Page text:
decisions represent the decisions of a solitary soldier or an individual commanding a single vehicle or controlling a lone weapon system; unit-level decisions represent the decisions made by a collection of entities (e.g., group decisions of a staff or the group behavior of a platoon). This chapter addresses only entity-level decisions; unit-level models are discussed in Chapter 10.
Past simulation models have almost always included assumptions about decision processes, and the complexity with which they incorporate these assumptions ranges from simple decision tables (e.g., the recognize-act framework proposed by Kline, 1997) to complex game theoretic analyses (e.g., Myerson, 1991). However, the users of these simulations have cited at least two serious types of problems with the previous models (see, e.g., Defense Advanced Research Projects Agency, 1996:35-39). First, the decision process is too stereotypical, predictable, rigid, and doctrine limited, so it fails to provide a realistic characterization of the variability, flexibility, and adaptability exhibited by a single entity across many episodes. Variability, flexibility, and adaptability are essential for effective decision making in a military environment. Variability in selection of actions is needed to generate unpredictability in the decision maker's behavior, and also to provide opportunities to learn and explore new alternatives within an uncertain and changing environment. Adaptability and flexibility are needed to reallocate resources and reevaluate plans in light of unanticipated events and experience with similar episodes in the past, rather than adhering rigidly to doctrinal protocols. Second, the decision process in previous models is too uniform, homogenous, and invariable, so it fails to incorporate the role of such factors as stress, fatigue, experience, aggressiveness, impulsiveness, and attitudes toward risk, which vary widely across entities. A third serious problem, noted by the panel, is that these military models fail to take into account known limitations, biases, or judgmental errors.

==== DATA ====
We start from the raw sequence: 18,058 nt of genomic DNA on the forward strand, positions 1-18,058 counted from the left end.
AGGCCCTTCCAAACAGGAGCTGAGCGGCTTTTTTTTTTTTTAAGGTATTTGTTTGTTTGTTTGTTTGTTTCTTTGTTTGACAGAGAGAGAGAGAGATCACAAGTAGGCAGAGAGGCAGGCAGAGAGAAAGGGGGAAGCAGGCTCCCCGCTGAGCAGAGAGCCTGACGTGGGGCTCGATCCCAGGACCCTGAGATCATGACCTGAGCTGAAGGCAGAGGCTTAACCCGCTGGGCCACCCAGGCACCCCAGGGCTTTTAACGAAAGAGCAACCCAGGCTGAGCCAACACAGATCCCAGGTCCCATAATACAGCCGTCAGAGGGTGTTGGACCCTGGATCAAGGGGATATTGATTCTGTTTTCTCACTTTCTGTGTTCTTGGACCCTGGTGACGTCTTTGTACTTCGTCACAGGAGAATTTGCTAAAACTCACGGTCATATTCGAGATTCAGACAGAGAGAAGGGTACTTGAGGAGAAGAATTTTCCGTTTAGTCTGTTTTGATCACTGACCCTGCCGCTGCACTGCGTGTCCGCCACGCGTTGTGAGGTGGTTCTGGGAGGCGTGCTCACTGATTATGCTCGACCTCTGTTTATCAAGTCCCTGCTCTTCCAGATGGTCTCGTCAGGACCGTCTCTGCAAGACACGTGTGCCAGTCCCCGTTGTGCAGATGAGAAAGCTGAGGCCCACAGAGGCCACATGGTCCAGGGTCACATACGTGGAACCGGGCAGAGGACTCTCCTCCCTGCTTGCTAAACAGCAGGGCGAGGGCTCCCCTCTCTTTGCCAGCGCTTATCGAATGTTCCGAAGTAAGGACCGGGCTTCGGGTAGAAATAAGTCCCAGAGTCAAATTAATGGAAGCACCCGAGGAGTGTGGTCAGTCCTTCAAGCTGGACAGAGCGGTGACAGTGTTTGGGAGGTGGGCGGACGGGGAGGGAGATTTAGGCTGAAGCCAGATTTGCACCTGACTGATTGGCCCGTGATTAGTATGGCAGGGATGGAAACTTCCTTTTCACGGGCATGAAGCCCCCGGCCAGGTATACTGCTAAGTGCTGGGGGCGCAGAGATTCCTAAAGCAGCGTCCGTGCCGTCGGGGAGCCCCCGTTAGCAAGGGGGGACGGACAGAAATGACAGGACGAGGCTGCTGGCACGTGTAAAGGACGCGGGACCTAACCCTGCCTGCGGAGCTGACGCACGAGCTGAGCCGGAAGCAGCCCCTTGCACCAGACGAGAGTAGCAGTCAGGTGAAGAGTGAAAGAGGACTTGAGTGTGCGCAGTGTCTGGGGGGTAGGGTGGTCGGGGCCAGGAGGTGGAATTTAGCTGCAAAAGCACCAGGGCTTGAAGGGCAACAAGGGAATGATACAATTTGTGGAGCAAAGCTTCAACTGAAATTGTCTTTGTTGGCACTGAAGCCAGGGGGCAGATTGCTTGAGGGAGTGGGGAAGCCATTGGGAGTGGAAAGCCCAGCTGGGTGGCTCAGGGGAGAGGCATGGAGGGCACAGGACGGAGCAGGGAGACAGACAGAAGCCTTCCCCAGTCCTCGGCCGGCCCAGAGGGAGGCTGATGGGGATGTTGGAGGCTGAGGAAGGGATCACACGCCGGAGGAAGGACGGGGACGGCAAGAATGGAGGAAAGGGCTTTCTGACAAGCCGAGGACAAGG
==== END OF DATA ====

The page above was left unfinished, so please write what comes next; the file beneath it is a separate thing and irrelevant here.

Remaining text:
The remainder of this chapter is organized as follows. First is a brief summary of recent progress in utility theory, which is important for understanding the foundation of more complex models of decision making. The second section reviews by example several new decision models that could ameliorate the stereotypic and rigid character of the current models. The models reviewed are sufficiently formalized to provide computational models that can be used to modify existing computer simulation programs, and are at least moderately supported by empirical research. The next section illustrates one way in which individual differences and moderating states can be incorporated into decision models through the alteration of various parameters of the example decision model. The fourth section reviews, again by example, some human biases or judgmental errors whose incorporation could improve the realism of the simulations. The final section presents conclusions and goals in the area of decision making.
As a final orienting comment, it should be noted that the work reviewed here comes from two rather different traditions within decision research. The first,